Controlling Foliar Diseases With Microbial Fungicides
Lots of interesting terms surface when the discussion turns to “softer” approaches to pest control. Terms such as these can all be correctly applied to certain pesticides: microbial, beneficial, bio, biochemical, reduced risk and organic. The focus of this discussion will center on a group of microbial fungicides that have proven to be very useful for the greenhouse and nursery industries.
Although the products mentioned below are also labeled for certain root and crown-area diseases, foliar diseases will be our focus. They’re referred to as microbial fungicides because their active ingredients are biological organisms — in this case, different types of bacteria that utilize various modes of action to prevent and control foliar plant diseases. Cease and Companion contain different strains of Bacillus subtilis; Actinovate SP uses a different bacterium called Streptomyces lydicus.
To be sure, there are safe and effective traditional foliar fungicides available to greenhouse and nursery operators. Some of them even share one or two of the attributes of microbial fungicides that are listed below. So why might a grower consider a microbial fungicide? Two of the three products mentioned are OMRI-listed, meaning they appear on a list of products approved for use in the organic production of food and fiber. Many microbial fungicides have broad labels allowing them to be used on a wide range of ornamentals and many of the edible crops that continue to gain popularity. Resistance is possible with any pesticide but is probably less likely with the modes of action used by these microbial fungicides.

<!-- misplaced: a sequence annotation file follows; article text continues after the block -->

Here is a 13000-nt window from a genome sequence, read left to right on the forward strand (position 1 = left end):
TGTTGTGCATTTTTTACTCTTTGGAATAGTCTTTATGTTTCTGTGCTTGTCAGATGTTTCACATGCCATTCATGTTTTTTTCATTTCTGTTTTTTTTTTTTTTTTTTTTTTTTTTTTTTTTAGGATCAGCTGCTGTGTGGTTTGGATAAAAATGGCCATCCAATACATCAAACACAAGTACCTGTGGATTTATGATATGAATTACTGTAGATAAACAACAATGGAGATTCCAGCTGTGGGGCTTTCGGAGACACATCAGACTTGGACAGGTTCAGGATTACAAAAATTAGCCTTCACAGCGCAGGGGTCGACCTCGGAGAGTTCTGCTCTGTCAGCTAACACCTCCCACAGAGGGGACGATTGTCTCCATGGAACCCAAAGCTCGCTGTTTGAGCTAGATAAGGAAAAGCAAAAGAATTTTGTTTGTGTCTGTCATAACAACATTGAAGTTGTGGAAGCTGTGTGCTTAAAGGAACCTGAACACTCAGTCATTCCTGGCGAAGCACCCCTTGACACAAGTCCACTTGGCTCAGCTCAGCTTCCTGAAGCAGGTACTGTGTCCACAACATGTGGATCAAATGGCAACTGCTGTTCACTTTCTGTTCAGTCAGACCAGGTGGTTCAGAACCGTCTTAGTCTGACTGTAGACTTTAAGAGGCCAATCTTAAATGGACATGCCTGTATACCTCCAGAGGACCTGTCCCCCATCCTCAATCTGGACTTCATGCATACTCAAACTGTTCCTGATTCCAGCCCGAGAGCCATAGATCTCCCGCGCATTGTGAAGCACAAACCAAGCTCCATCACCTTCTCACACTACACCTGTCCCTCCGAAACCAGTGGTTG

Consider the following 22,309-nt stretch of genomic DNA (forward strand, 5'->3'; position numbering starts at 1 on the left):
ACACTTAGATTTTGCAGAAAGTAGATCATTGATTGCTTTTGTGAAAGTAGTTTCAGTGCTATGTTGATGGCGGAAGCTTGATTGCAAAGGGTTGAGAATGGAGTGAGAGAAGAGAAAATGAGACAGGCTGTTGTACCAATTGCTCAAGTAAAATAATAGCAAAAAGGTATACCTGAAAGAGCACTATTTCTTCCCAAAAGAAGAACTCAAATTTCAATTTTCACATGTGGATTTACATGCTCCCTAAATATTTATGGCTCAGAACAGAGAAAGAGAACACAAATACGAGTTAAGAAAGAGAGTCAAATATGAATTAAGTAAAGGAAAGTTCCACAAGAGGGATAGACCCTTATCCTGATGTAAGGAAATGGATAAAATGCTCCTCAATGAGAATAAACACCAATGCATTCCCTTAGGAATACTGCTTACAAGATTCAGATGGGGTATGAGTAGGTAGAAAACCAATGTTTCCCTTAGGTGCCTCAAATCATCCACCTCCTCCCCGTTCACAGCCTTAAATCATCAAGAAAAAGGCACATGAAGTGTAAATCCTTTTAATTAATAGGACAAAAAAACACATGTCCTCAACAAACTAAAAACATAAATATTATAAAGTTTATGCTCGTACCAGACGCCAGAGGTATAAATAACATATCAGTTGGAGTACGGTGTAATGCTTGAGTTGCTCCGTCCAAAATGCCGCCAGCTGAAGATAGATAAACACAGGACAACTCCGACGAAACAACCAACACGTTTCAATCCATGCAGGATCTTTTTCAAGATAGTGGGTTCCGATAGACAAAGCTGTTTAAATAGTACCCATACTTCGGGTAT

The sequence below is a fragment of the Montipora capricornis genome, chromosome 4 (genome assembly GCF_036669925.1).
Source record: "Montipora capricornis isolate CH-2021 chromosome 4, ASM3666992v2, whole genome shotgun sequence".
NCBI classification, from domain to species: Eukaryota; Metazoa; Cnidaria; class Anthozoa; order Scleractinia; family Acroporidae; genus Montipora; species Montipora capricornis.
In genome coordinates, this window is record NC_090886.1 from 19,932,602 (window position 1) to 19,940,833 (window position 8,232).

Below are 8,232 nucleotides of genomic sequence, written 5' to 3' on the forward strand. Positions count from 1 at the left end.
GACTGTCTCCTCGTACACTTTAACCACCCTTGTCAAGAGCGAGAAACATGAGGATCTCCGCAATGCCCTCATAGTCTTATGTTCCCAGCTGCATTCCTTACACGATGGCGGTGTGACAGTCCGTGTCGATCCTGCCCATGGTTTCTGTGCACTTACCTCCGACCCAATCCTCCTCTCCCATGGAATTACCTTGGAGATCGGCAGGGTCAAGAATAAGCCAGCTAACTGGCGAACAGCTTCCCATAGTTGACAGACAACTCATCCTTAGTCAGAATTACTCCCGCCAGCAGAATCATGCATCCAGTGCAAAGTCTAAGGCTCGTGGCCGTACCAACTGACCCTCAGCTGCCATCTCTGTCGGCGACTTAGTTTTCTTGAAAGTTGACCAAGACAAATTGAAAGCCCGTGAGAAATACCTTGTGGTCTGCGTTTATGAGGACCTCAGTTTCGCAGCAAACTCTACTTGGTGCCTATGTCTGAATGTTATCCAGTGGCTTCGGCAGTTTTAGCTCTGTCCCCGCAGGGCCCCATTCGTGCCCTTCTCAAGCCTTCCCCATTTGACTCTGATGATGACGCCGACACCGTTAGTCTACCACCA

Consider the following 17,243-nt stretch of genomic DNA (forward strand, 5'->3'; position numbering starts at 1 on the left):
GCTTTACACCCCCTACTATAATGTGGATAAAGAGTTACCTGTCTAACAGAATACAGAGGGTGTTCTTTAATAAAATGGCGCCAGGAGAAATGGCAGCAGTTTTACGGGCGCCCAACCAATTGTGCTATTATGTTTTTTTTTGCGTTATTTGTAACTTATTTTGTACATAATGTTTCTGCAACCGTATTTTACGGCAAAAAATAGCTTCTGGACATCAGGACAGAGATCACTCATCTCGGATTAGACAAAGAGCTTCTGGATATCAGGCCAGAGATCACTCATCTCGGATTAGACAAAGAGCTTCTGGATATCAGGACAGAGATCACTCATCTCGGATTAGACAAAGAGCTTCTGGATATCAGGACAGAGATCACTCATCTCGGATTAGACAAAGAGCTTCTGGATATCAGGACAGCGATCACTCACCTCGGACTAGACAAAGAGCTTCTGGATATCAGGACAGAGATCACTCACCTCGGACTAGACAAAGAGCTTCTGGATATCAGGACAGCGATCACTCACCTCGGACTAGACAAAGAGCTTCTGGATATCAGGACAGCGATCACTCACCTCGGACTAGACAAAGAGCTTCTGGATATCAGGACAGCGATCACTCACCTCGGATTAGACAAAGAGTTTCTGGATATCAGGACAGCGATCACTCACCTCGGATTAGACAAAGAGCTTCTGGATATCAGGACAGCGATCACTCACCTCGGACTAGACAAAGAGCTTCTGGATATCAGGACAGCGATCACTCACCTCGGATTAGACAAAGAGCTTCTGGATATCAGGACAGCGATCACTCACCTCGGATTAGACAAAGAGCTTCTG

All of these products require short re-entry intervals (REIs) and modest amounts of personal protection equipment (PPE). As always, read and follow the entire pesticide label! There is general agreement that the buying public wants our industry to use the safest products available and these products should be viewed in that light.
Modes of action used by microbial fungicides are not always completely understood. Often, more than one mode of action is employed by the same organism, a helpful trait in terms of fending off pesticide resistance. Some of the more common modes of action include:
• Antibiotic: Compounds are produced that have an inhibiting effect on plant pathogens. An example would be the creation of compounds that inhibit certain fungal and bacterial spores from germinating. This is probably the most important mode of action for foliar applications.
• Competition: The beneficial organism depletes the treated area of “food” needed by the pathogen and thereby out-competes it for that location.
• Exclusion: In this case, the beneficial organism grows in such a way that it populates the same area where the pathogen would try to become established. By getting there first, it physically excludes the pathogen.
• Parasitism: The beneficial organism feeds directly on the pathogen, inhibiting it or killing it altogether.
|Microbial Fungicides||Trade Name||Shelf Life||OMRI Listed?||Primary Modes of Action|
|* primary mode of action utilized for foliar applications|
|Streptomyces lydicus, WYEC 108||Actinovate SP T&O||18 months||Yes||Exclusion, parasitism, *antibiotic|
|Bacillus subtilis, QST 713 strain||Cease||2 years||Yes||*Antibiotic, some competition|
|Bacillus subtilis, GB03||Companion Hort Label||2 years||No||*Antibiotic, some competition|
Other attributes these products hold in common:
• Based on modes of action, they should be considered primarily preventative fungicides.
• Tank mixing with a wide selection of other fungicides and insecticides is possible. Most bactericides should not be used; check with your supplier for compatibility information.
• Excellent plant and bloom safety, though it is always best to trial on a small number of plants before widespread use.
To ensure maximum success with these microbial fungicides, first compare labels to be sure they’re suitable for the diseases you wish to control. They are relatively short-lived on leaf surfaces so pay close attention to re-application intervals. As with other types of fungicides, managing the growing environment to reduce disease pressure is essential. Even the best fungicides will fail if growing conditions are favorable for disease development.